What to Do if Your Civil Court Case Turns Criminal
January 21, 2022
By Hubert Klein
If you provide forensic accounting services in the context of civil litigation, you may have come across the age-old problem: What do you do when you determine or are told that there may be illegal activity going on such as unreported income, fraud or embezzlement? What are your responsibilities to report the findings to the parties, the courts, law enforcement and tax authorities?
As a result of the current economic conditions, more and more cases are popping up involving accusations of unreported cash, improper disbursements, fictitious vendors, illegal rebate or kickback schemes, fraud and embezzlement. They arise in many civil matters such as dissenting shareholder actions, damage actions, commercial fraud claims and matrimonial actions. Sometimes the results of your analysis and findings are used to support criminal referrals. They may even be used as a trial exhibit, and you may be called to testify before a grand jury or even at the criminal trial.
While the use of cash as a form of payment for goods and services has declined greatly over the past 15 years, it is still commonly used. Therefore, it is an important issue to consider in an analysis of a business in a litigated matter. The uncovering of unreported cash can have a significant effect on a business’s value, a damage claim and related business cashflows. Furthermore, the fact that the parties hid cash may be plain-and-simple tax evasion, which could subject the parties to state and federal criminal prosecution.
Some people are very good at hiding their illegal activity and do so for years. Then a dispute arises between the parties and a civil action if filed. You are hired to investigate, and your forensic financial analysis may uncover what someone previously suspected but was unable to prove. Furthermore, the activity may rise to the level of criminal activity. Where do you turn?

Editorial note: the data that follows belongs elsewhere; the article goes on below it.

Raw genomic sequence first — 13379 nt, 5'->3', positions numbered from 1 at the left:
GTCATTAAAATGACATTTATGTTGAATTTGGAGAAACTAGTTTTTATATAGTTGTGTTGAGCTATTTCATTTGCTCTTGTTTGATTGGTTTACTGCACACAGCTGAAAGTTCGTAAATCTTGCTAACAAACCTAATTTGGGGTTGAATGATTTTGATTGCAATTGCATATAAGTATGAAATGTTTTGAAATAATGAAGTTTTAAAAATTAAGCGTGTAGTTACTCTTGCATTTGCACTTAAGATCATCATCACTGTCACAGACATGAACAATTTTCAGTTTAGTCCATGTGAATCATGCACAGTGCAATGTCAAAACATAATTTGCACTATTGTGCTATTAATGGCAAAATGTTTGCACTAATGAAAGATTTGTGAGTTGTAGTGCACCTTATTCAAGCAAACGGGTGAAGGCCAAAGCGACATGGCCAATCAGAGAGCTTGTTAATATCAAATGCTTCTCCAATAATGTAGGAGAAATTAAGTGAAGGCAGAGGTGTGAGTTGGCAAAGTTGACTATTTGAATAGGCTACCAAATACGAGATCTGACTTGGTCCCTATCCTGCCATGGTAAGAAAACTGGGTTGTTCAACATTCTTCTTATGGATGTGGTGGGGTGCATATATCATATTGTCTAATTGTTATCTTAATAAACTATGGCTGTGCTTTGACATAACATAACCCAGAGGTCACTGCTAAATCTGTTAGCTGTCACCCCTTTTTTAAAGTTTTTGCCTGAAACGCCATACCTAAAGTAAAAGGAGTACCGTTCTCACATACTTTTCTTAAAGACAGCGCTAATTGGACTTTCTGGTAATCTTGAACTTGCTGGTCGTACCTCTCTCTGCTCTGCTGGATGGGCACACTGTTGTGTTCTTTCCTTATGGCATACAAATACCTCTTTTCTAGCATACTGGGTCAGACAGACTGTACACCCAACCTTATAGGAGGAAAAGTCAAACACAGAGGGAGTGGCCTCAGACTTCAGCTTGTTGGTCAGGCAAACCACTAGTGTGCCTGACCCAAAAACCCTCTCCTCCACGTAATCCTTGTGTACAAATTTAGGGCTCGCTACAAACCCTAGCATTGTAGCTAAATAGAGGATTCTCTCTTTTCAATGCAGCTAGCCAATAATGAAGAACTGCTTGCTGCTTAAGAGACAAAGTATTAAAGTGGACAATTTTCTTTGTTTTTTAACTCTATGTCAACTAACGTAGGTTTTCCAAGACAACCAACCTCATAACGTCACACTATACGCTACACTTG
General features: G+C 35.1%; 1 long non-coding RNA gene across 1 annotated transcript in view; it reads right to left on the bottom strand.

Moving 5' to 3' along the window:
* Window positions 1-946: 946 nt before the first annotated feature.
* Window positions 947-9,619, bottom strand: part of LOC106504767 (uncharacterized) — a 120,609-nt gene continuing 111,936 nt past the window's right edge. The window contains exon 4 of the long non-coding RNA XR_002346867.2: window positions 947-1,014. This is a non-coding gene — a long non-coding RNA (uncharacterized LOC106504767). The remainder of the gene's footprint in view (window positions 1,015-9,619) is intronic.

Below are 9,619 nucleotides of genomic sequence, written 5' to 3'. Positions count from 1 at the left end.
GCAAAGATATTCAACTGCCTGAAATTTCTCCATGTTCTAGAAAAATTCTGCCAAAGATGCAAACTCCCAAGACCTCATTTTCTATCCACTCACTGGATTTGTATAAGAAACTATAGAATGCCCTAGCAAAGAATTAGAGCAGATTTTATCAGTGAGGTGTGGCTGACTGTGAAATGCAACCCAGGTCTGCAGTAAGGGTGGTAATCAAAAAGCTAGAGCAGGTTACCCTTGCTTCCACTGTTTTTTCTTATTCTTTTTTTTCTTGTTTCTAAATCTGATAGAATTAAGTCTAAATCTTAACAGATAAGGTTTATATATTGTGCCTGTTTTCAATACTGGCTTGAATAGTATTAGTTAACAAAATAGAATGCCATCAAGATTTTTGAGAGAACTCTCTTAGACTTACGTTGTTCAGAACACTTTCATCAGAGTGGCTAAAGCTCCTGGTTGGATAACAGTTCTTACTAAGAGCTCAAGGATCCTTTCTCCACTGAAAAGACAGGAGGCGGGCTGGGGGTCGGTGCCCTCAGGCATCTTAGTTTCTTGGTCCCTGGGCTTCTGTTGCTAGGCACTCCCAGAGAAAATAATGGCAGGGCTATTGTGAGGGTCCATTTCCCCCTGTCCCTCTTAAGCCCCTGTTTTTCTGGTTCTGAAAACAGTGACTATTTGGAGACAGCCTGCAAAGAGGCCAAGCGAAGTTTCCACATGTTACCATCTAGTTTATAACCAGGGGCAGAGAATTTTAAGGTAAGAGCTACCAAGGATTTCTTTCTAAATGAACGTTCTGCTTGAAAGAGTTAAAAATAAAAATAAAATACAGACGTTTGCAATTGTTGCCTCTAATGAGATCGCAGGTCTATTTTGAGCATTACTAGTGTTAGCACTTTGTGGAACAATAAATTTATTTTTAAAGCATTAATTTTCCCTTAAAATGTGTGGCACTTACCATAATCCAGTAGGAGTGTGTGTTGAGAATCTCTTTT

Your client will often be an attorney who engages you on behalf of their client, (a party to the matter), and the attorney’s client will be responsible for paying your fees. This is to protect the attorney-client privilege. Your obligation first and foremost is to your client, and you must report your findings to your client/counsel. If, during your investigation, you uncover what you suspect to be criminal activity, such as a fraud or embezzlement scheme, inform your client/counsel immediately. While you may feel compelled to report the suspected illegal activity, that is not your call. It is the decision and responsibility of engaging counsel or your client as to whether or not to refer your findings to the appropriate authority. There is no requirement for you to report your findings to any legal or tax authority, but you should make your client aware that they should consult their own counsel. Also note that while your findings may be used to facilitate a civil settlement they cannot be used as a veiled threat for criminal prosecution. In my experience, it is a crime to threaten criminal prosecution to facilitate a civil settlement. If, at any point, you become uncomfortable that the attorney or client is trying to hide the illegal activity or not complying with law enforcement’s investigation, you may consider withdrawing from the engagement. Include language in your engagement letter that allows withdrawal from an engagement.
If law enforcement becomes involved and subpoenas you to provide documents, grand jury and/or trial testimony, you will likely have to comply in the criminal proceeding.
It is best to discuss the possible uses of your forensic analysis early in the engagement. If your client intends to have a suspected illegal matter referred to the proper authorities, you can employ procedures to help preserve and document evidence. If a civil case turns into a criminal case, you may be asked to assist prosecuting authorities in their investigation. In some instances, you could be called to provide grand jury and/or criminal trial testimony. If you become aware that the results of your work product are going to be used in a criminal matter, consult with your own counsel immediately to determine your obligations to both the client and the appropriate authorities.